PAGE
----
She may be 95, but it seems the Queen feels too young at heart to accept the main award for "Oldie of the Year".
The monarch believes "you are as old as you feel" and thinks she does not meet the "relevant criteria" for the trophy so has declined it, according to an aide.
Her Majesty has sent a message back to the organisers of the prizes with her "warmest best wishes", and saying she "hopes you will find a more worthy recipient".
The awards chairman, author and broadcaster Gyles Brandreth, had written to her private secretary Sir Edward Young to ask if she would accept the accolade.
But in a letter published in the November issue of the Oldie magazine, her assistant private secretary Tom Laing-Baker wrote: "Her Majesty believes you are as old as you feel, as such The Queen does not believe she meets the relevant criteria to be able to accept, and hopes you will find a more worthy recipient."
A decade ago, her late husband Prince Philip, who died in April aged 99, was named "Oldie of the Year" but he turned down the opportunity to pick up the prize, saying: "I regret not being able to receive the award in person, but I will not be conveniently in reach of London at the time."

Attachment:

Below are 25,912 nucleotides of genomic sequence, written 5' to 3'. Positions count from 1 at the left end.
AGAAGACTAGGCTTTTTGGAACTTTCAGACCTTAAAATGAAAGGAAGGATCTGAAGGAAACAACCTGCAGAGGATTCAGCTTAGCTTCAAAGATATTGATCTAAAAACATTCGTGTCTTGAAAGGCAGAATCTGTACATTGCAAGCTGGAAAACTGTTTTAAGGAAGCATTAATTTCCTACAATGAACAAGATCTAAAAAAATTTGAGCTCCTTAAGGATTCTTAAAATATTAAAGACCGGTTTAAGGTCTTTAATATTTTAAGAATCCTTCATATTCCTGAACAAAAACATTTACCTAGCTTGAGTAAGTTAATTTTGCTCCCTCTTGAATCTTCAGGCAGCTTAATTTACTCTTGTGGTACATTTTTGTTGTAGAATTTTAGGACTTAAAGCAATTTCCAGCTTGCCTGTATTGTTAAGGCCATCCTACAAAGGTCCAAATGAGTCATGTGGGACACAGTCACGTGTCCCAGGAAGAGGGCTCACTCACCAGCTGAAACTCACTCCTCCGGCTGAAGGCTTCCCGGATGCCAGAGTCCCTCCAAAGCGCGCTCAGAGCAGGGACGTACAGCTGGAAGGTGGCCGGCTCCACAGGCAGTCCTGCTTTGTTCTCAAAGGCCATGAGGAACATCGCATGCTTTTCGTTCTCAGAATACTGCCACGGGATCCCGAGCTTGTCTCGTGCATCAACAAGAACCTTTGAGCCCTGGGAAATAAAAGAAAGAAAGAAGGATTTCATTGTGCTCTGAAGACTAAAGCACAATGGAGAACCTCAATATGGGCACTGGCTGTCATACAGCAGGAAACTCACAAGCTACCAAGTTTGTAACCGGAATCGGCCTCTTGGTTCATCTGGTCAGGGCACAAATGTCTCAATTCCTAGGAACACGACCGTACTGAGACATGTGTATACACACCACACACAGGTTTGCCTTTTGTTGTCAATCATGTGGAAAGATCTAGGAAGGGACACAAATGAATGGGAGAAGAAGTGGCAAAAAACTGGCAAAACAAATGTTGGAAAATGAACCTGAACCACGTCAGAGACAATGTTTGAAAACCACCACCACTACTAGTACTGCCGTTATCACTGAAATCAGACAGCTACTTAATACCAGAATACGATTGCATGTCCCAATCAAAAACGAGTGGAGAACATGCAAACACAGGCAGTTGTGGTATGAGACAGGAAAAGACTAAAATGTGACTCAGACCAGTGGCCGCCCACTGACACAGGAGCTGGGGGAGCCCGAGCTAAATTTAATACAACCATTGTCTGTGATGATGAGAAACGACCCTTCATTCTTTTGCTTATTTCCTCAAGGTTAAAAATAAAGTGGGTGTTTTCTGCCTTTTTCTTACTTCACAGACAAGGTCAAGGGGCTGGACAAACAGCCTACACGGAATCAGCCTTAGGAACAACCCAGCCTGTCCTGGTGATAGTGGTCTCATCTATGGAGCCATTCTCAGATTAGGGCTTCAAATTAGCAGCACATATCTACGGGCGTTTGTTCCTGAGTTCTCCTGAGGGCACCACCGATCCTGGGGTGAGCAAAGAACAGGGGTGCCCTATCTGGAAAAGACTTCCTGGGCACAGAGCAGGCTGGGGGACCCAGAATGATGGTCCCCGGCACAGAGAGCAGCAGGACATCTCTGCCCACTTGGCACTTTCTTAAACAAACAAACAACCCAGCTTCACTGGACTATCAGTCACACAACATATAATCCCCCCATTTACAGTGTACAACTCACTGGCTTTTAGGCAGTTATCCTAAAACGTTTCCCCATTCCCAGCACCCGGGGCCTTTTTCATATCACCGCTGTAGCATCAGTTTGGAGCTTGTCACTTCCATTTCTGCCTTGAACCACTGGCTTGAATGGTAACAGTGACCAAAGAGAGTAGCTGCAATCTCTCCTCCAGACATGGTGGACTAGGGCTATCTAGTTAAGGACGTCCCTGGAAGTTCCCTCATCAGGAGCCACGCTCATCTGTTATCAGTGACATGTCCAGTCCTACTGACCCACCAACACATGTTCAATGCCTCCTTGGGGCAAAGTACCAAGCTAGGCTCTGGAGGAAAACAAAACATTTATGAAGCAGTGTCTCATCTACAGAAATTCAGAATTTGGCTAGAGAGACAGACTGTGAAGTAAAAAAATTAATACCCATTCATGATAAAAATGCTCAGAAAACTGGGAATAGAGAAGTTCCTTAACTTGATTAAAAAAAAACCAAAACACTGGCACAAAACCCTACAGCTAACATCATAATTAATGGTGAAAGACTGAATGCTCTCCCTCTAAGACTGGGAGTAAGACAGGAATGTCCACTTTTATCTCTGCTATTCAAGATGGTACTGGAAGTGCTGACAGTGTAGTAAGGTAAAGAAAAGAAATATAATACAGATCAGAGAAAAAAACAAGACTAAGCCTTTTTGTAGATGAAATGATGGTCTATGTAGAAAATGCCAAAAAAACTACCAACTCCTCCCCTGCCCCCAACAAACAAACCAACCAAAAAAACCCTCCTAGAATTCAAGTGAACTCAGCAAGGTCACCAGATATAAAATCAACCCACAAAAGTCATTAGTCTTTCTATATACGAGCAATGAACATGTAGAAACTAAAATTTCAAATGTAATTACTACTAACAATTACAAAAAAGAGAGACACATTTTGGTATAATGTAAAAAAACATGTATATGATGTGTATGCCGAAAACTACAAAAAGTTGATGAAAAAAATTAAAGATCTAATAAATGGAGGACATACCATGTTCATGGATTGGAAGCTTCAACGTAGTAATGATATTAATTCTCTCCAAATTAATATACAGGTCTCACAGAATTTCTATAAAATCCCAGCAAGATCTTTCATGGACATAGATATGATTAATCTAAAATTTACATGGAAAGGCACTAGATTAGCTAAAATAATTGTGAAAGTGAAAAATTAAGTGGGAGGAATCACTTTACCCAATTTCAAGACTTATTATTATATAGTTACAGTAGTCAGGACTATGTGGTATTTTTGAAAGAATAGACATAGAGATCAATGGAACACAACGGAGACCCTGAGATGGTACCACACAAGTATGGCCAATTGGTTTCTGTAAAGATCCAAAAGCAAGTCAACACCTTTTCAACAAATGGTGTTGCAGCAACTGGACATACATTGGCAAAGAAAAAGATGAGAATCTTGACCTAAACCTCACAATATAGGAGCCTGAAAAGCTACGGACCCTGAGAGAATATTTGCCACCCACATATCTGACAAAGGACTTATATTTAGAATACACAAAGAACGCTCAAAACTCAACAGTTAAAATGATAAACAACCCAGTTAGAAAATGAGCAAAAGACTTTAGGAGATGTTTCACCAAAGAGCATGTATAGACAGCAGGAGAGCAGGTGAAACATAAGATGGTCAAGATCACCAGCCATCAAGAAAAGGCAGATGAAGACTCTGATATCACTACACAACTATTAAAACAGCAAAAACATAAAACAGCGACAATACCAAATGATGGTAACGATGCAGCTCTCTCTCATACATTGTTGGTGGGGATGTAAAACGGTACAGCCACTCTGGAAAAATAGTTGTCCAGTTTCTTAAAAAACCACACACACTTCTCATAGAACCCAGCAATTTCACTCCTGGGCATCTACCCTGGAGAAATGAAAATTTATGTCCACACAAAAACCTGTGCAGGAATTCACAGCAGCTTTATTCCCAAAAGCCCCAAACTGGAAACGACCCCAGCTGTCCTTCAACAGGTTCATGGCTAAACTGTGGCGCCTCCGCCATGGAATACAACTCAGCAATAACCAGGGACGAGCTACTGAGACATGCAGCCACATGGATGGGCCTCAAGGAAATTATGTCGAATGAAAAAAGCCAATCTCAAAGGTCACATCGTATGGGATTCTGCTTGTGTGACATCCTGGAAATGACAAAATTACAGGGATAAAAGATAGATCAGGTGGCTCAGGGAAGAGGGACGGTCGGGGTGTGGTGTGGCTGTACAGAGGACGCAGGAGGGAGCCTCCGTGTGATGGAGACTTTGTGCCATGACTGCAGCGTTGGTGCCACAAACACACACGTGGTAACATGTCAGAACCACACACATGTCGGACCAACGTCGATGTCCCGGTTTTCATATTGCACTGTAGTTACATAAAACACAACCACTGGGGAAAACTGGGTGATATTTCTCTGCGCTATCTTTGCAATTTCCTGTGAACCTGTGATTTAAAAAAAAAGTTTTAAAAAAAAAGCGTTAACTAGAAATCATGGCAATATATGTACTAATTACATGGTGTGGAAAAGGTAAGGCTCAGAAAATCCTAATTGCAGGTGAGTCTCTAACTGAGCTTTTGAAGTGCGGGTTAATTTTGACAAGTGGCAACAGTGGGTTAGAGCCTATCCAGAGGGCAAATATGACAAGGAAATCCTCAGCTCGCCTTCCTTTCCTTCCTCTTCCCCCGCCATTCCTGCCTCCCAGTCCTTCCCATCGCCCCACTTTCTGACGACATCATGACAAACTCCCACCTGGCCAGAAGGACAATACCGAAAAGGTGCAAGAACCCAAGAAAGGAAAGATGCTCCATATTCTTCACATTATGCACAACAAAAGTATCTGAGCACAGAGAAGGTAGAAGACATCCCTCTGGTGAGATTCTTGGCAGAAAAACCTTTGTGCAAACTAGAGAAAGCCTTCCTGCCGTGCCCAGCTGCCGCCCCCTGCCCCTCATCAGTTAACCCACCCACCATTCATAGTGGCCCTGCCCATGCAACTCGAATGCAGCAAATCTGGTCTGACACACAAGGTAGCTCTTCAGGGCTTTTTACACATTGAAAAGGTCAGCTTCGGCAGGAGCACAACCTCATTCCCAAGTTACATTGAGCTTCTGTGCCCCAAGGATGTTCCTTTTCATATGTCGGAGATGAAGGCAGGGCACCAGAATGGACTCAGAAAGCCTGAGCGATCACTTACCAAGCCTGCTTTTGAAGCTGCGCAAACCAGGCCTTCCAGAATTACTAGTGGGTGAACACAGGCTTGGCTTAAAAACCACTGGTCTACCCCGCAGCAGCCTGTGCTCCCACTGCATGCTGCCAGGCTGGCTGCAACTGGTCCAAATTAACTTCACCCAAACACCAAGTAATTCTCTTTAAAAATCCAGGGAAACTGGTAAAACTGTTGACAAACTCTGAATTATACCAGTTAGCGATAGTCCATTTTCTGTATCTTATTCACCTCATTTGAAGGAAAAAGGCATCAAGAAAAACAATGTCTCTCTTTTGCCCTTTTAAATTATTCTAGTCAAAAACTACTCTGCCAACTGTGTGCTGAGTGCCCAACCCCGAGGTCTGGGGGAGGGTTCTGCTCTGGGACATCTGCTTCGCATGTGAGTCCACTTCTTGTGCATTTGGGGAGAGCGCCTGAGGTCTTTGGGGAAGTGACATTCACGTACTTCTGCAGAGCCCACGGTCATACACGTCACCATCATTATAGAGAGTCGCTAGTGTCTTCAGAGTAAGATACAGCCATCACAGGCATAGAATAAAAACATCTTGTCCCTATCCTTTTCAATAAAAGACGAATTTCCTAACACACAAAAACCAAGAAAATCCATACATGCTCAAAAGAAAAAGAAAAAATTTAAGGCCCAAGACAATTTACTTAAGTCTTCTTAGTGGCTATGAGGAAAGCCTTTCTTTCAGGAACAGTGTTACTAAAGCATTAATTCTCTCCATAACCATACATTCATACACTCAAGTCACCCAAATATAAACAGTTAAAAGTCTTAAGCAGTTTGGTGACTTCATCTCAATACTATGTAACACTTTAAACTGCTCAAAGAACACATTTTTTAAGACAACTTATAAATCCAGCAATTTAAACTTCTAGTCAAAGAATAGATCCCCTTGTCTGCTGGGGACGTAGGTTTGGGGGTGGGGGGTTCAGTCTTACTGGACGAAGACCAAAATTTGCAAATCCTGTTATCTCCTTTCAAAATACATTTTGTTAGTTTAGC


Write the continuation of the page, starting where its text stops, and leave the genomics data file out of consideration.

Previous award recipients have included a range of people from Oscar winners to Nobel laureates, from community care nurses to veteran athletes, from Sir John Major to Dame Olivia de Havilland and David Hockney.
The Queen is the nation's longest reigning monarch and is due to celebrate her Platinum Jubilee - 70 years on the throne - next year.
She continues to keep a busy diary of events and audiences, and deals with her daily red boxes of official papers.
On Tuesday, she is hosting a Windsor Castle reception for international business and investment leaders to mark the Global Investment Summit.
And last week, she said she was irritated by the lack of progress on climate issues ahead of the COP26 climate change summit in Glasgow.
Her daughter-in-law, the Duchess of Cornwall, joined Brandreth for the publication's first in-person awards ceremony since 2019 at The Savoy hotel in London.
"Long live The Queen! Perhaps in the future we will sound out Her Majesty once more," Brandreth wrote on the magazine's website.